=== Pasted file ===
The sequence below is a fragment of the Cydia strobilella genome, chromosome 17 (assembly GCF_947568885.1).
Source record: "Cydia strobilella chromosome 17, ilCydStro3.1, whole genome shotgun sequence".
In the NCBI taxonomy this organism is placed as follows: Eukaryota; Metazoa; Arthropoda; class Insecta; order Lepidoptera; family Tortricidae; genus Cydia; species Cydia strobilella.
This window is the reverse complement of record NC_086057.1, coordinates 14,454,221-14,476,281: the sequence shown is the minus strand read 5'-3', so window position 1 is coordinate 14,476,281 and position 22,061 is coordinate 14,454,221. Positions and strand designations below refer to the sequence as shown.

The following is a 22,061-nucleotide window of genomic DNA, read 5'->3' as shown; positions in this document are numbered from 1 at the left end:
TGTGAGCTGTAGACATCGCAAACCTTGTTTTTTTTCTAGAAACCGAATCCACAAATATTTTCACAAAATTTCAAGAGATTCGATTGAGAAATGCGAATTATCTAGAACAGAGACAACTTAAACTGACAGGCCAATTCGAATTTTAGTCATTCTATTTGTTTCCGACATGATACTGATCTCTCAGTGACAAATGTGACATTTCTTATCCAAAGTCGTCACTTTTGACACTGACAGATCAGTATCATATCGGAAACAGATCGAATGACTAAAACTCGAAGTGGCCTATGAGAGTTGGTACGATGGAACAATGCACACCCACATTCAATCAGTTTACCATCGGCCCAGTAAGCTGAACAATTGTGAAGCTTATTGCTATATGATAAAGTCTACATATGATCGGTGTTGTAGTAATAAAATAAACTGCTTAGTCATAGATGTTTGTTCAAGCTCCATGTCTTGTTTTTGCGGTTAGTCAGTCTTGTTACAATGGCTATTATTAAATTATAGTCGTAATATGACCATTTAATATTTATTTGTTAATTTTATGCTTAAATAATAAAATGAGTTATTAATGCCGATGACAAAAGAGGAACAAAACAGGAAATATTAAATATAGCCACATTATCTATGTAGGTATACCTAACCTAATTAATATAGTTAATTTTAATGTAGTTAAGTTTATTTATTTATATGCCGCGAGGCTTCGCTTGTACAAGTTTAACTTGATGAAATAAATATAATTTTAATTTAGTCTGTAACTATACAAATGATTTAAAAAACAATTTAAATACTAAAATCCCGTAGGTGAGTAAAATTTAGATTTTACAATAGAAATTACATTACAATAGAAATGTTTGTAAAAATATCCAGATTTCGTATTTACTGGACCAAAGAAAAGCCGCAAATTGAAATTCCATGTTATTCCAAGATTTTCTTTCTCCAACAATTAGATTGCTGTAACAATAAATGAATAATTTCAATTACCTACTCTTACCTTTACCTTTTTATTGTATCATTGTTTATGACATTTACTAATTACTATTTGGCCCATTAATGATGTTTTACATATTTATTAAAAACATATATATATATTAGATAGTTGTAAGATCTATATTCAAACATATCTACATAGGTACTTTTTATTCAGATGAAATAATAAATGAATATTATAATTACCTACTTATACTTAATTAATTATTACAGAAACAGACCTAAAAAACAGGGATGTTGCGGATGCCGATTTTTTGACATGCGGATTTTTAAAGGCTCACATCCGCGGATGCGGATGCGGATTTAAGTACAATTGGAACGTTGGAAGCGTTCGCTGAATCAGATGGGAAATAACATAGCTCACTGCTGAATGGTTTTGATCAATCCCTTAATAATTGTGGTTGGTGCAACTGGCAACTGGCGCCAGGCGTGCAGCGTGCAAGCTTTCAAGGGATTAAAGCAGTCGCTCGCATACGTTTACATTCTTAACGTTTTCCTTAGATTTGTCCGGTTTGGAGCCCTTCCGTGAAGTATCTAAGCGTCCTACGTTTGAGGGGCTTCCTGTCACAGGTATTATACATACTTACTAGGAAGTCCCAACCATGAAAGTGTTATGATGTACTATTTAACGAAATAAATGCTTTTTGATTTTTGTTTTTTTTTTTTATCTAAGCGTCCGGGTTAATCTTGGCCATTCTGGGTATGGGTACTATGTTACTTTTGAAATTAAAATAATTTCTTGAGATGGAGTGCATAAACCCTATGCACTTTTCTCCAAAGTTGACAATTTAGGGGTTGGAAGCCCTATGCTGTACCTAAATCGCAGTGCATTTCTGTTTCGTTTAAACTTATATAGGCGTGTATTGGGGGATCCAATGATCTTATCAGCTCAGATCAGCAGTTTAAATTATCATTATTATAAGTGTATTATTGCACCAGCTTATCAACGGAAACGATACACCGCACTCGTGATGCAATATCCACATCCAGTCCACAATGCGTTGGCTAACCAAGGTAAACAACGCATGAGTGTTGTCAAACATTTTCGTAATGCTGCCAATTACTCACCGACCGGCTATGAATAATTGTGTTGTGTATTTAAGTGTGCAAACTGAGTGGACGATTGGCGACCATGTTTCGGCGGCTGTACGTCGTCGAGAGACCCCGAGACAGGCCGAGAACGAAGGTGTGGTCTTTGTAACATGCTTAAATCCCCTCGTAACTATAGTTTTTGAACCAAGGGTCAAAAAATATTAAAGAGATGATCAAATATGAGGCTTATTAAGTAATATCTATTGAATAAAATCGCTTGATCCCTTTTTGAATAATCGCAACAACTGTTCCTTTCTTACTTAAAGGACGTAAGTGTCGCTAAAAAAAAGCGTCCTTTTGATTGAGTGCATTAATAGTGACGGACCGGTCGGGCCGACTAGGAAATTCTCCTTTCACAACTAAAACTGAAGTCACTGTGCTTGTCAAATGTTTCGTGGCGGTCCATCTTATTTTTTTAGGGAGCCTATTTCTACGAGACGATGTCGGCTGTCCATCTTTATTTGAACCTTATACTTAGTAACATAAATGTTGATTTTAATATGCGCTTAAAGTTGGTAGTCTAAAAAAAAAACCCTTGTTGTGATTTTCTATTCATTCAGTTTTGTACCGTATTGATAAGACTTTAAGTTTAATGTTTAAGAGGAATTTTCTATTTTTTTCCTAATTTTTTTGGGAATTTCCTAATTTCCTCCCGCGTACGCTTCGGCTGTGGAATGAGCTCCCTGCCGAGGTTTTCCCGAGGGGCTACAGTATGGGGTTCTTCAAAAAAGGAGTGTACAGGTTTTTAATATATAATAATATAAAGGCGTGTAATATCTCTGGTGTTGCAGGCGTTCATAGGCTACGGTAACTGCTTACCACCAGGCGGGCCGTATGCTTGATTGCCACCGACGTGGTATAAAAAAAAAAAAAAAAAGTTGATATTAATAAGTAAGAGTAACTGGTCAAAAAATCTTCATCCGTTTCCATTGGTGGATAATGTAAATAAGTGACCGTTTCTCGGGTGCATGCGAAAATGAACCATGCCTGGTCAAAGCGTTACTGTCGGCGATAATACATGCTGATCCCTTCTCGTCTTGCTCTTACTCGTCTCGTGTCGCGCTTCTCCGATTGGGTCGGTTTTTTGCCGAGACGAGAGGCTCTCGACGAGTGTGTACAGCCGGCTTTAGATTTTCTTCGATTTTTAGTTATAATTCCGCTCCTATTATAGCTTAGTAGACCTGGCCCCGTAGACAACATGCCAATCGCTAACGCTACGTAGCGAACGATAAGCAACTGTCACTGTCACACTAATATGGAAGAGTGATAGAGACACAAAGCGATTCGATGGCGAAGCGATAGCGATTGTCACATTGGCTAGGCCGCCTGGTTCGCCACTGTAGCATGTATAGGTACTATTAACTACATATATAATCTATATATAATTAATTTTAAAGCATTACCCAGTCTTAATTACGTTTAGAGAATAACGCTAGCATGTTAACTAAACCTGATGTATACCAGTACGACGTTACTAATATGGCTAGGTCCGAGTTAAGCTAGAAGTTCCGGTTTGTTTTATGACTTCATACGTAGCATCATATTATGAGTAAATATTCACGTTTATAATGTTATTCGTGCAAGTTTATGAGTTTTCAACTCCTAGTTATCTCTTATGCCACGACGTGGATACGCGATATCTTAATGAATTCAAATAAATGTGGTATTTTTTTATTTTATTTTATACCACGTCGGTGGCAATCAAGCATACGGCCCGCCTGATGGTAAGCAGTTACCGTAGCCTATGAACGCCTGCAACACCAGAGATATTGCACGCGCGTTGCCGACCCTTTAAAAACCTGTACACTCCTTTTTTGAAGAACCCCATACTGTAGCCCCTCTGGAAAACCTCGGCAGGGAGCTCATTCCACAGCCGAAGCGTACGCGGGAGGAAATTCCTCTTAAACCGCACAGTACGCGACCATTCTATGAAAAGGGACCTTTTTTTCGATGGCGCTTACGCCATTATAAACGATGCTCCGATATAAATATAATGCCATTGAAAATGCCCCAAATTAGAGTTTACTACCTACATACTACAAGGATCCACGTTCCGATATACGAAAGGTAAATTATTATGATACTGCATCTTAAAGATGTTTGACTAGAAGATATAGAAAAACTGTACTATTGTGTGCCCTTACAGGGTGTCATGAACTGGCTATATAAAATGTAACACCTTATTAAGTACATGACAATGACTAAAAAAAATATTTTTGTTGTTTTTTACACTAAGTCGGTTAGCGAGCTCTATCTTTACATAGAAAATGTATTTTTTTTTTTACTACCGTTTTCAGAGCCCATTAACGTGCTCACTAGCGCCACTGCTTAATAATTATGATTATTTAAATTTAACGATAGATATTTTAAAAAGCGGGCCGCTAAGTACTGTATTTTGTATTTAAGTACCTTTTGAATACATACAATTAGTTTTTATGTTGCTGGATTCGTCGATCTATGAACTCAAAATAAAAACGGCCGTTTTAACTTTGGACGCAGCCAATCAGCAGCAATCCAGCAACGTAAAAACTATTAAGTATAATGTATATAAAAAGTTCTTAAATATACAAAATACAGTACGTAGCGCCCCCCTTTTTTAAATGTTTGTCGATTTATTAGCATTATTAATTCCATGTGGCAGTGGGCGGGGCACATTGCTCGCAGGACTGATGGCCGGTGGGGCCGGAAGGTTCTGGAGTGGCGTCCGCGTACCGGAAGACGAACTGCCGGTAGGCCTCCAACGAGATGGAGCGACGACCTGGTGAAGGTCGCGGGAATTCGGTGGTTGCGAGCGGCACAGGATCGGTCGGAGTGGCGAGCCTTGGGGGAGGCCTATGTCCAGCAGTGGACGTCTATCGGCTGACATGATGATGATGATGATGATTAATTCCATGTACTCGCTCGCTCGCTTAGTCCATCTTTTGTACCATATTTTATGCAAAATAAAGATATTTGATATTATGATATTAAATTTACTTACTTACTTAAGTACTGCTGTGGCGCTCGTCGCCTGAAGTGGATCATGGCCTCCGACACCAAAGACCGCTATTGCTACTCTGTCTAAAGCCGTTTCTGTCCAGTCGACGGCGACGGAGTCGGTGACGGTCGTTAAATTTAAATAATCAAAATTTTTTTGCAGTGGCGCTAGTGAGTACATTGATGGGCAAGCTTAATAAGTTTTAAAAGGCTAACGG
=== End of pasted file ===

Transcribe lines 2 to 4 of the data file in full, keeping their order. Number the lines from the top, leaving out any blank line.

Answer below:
Source record: "Cydia strobilella chromosome 17, ilCydStro3.1, whole genome shotgun sequence".
In the NCBI taxonomy this organism is placed as follows: Eukaryota; Metazoa; Arthropoda; class Insecta; order Lepidoptera; family Tortricidae; genus Cydia; species Cydia strobilella.
This window is the reverse complement of record NC_086057.1, coordinates 14,454,221-14,476,281: the sequence shown is the minus strand read 5'-3', so window position 1 is coordinate 14,476,281 and position 22,061 is coordinate 14,454,221. Positions and strand designations below refer to the sequence as shown.